An extraordinarily deft, lyrical, rich novel that catches the spirit of this country in an era between the turn of the century and the First World War in a fluid, musical way that is as original as it is satisfying.
[…] I was so desperate to write something, I was facing the wall of my study in my house in New Rochelle and so I started to write about the wall. […] It was built in 1906, you see, so I thought about the era and what Broadview Avenue looked like then: trolley cars ran along the avenue down at the bottom of the hill; people wore white clothes in the summer to stay cool. Teddy Roosevelt was President.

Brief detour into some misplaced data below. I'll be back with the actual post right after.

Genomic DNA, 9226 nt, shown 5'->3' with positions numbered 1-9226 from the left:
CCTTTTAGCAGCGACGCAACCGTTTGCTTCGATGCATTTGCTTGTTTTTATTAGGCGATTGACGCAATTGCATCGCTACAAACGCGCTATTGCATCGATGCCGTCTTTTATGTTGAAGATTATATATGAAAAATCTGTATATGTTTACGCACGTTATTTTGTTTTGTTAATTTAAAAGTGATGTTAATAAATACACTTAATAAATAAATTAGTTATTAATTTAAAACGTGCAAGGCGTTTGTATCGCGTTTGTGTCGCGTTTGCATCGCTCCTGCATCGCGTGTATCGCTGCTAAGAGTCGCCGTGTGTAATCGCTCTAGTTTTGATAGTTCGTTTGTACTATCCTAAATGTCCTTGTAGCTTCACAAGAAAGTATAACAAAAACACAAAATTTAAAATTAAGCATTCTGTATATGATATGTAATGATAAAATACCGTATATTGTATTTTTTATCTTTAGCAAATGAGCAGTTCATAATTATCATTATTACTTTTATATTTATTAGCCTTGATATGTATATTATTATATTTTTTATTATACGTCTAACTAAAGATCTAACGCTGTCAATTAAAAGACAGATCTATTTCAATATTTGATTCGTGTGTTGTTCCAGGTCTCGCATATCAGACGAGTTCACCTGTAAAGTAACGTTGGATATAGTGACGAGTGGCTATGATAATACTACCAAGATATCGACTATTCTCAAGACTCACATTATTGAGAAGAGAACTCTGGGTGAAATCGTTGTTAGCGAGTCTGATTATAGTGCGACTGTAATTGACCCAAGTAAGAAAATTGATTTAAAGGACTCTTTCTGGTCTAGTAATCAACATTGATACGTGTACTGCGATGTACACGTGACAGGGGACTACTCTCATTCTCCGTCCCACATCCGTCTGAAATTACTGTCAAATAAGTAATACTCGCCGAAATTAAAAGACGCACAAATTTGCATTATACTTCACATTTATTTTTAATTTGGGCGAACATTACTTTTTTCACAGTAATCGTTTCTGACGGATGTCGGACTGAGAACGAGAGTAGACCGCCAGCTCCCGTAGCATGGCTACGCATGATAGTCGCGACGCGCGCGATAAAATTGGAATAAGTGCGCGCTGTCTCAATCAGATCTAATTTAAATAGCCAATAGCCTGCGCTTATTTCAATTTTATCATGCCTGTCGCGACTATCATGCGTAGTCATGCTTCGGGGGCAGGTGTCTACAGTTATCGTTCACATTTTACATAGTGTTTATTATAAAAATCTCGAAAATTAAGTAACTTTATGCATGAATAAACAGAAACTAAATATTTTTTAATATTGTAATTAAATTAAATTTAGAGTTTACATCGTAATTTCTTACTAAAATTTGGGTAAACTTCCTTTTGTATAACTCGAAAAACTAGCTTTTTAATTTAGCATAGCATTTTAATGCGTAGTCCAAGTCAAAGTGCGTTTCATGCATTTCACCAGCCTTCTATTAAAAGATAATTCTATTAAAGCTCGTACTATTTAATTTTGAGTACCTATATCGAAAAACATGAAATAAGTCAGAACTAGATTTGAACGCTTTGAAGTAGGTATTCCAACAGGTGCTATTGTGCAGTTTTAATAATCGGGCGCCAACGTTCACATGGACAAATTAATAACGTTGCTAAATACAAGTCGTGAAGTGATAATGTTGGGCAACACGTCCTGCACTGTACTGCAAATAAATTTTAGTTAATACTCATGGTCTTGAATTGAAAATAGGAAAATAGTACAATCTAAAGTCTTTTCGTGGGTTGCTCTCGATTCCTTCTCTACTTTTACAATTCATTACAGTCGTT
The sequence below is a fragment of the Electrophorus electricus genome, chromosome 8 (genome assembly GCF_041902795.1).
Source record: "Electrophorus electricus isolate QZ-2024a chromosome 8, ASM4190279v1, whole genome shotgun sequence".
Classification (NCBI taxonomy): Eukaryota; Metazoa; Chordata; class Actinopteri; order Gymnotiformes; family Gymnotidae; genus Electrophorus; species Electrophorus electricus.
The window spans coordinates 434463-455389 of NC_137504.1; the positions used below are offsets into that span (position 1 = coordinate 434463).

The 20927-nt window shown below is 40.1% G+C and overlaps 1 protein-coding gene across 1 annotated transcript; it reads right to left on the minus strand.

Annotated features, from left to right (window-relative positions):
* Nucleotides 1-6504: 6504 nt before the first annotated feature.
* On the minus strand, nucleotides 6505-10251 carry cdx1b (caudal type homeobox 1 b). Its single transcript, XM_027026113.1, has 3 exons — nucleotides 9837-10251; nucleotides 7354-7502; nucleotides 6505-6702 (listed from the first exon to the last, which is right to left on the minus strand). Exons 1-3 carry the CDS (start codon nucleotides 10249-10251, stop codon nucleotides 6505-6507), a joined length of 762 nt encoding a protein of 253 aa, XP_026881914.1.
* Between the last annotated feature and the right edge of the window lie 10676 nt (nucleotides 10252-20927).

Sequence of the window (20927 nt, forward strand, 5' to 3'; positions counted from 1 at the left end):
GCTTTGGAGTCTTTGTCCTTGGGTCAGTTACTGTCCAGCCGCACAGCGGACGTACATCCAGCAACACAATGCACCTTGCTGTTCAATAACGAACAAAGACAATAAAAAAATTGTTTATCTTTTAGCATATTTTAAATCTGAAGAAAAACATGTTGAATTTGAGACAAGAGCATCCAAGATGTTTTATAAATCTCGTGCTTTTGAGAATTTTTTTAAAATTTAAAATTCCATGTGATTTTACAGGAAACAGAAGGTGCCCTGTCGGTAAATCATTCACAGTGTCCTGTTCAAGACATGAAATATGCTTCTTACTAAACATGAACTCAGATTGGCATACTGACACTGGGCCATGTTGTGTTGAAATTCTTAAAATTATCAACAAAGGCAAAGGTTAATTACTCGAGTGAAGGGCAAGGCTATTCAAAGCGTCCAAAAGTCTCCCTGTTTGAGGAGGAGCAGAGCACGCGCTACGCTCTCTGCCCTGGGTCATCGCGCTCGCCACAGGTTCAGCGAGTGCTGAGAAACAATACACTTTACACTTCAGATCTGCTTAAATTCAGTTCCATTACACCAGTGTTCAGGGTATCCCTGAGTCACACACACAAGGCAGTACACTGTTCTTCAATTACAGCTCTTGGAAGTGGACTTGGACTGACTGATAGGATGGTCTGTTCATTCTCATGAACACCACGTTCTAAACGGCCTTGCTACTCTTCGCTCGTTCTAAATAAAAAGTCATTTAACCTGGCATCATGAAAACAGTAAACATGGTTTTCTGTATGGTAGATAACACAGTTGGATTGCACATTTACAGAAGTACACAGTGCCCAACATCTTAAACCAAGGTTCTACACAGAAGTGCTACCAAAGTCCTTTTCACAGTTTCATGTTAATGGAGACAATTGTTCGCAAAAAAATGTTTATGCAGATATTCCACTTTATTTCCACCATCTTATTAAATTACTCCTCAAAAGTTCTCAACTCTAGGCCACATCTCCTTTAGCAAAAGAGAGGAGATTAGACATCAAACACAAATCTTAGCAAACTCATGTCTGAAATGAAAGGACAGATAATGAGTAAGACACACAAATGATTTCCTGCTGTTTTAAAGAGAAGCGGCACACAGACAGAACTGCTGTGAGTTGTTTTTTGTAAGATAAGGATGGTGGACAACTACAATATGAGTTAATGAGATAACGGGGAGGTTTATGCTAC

It’s hard to make a whole book out of what Doctorow does best here; it’s excellent in vignettes and short passages but unsuited for plots where we come to know the characters too well. […] After the story gets into full swing Doctorow can’t keep us from relaxing with his fictions, and as a result story makes his history predictable and easy just as politics makes Dos Passos’s history predictable and easy in U.S.A.
…the rich killer Harry Thaw stripping naked and banging his penis between the bars of his cell at the Tombs while Houdini watches, radical Emma Goldman relieving scandalous Evelyn Nesbit of her corset and giving her a loving oil massage. It smacked of playing with helpless dead puppets, and turned the historical novel into a gravity-free, faintly sadistic game.
Ragtime is a more legitimate piece of fiction than is suggested by its Broadway adaptation. Its postmodernist storytelling and expressive episodic structure are successful, inventive, and altogether readable.— Brian Flanagan